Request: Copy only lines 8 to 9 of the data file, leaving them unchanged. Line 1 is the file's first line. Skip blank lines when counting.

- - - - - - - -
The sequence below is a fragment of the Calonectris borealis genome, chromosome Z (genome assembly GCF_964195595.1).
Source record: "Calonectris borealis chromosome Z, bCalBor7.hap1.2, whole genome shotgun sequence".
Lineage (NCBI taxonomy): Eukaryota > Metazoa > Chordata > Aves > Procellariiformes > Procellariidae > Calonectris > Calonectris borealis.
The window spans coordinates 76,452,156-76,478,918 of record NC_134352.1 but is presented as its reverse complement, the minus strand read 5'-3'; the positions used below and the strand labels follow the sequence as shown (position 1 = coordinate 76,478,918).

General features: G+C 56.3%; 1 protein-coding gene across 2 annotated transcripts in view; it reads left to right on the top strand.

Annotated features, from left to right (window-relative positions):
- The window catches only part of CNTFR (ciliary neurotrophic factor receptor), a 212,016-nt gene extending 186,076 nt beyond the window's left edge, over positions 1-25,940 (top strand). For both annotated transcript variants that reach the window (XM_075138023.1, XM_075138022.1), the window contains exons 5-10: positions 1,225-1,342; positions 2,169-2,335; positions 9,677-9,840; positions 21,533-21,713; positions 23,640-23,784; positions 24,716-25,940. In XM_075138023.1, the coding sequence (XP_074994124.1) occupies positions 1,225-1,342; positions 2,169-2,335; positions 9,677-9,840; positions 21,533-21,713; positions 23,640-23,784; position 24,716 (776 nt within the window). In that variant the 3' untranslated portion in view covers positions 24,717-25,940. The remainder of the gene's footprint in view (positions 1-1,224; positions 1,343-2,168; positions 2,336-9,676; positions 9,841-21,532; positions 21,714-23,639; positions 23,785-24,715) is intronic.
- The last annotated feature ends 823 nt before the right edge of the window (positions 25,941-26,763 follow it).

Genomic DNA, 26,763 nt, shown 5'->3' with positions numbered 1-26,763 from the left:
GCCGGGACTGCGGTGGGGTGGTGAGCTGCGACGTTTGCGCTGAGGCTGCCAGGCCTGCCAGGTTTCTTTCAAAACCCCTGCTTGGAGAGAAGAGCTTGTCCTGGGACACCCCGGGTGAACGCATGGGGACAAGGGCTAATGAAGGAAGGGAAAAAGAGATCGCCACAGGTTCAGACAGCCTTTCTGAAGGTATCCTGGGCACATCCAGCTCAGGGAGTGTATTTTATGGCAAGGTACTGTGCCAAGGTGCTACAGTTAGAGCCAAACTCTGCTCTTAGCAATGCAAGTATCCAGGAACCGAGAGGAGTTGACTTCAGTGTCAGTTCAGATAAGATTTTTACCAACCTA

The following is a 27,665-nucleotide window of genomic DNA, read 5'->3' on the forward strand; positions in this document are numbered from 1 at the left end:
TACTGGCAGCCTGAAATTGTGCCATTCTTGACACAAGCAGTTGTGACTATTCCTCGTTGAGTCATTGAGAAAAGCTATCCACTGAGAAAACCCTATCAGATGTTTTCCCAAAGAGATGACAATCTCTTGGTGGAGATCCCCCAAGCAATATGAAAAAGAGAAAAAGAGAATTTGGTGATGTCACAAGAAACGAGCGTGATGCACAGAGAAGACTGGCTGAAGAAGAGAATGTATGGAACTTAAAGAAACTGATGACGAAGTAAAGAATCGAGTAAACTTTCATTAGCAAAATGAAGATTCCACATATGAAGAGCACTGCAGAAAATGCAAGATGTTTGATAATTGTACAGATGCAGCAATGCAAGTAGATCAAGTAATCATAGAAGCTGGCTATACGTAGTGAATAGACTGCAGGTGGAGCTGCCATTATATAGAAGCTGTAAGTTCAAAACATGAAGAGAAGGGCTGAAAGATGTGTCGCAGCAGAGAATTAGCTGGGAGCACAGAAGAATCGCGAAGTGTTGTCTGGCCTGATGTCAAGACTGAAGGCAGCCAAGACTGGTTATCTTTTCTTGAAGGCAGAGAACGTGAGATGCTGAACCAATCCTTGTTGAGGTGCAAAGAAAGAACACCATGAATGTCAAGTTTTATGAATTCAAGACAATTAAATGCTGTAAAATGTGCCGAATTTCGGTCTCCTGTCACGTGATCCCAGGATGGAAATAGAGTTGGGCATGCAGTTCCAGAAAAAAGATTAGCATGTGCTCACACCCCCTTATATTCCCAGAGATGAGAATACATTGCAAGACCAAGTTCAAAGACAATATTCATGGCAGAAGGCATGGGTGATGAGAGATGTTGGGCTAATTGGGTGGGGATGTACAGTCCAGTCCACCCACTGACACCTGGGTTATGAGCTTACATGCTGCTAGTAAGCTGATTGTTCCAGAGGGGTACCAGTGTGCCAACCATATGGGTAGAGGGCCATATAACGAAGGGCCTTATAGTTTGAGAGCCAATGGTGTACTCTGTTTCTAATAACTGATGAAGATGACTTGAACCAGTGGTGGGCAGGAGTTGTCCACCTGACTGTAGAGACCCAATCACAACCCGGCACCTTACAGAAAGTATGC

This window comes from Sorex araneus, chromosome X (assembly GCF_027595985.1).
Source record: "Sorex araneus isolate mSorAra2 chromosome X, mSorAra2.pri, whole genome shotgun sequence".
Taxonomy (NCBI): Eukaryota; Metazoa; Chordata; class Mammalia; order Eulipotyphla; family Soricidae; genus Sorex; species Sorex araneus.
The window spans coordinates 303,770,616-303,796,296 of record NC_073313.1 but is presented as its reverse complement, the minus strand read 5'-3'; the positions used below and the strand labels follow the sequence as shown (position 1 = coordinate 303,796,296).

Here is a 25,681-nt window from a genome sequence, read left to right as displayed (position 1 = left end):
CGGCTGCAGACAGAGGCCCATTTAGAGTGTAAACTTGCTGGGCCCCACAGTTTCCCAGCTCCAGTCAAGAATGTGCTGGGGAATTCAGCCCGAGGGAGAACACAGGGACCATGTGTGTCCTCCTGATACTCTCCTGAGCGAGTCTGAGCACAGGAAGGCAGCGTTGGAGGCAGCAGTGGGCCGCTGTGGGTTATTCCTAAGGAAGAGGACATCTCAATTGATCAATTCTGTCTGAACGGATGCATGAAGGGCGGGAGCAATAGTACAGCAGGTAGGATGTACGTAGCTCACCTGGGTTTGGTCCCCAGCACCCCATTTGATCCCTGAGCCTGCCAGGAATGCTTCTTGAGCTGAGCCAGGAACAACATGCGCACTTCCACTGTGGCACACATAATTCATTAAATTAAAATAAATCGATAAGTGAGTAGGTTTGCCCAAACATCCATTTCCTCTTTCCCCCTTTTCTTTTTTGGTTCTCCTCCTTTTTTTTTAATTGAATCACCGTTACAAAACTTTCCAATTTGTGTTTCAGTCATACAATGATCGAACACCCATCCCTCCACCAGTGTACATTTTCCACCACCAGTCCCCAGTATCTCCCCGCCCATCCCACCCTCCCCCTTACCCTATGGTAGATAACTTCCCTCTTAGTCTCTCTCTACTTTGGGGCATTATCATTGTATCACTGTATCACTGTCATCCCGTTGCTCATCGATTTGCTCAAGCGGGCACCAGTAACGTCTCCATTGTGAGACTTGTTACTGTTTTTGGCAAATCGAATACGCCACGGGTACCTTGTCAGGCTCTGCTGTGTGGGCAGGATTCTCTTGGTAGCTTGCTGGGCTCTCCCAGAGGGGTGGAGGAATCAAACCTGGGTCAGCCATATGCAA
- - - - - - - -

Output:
- The last annotated feature ends 823 nt before the right edge of the window (positions 25,941-26,763 follow it).

Genomic DNA, 26,763 nt, shown 5'->3' with positions numbered 1-26,763 from the left: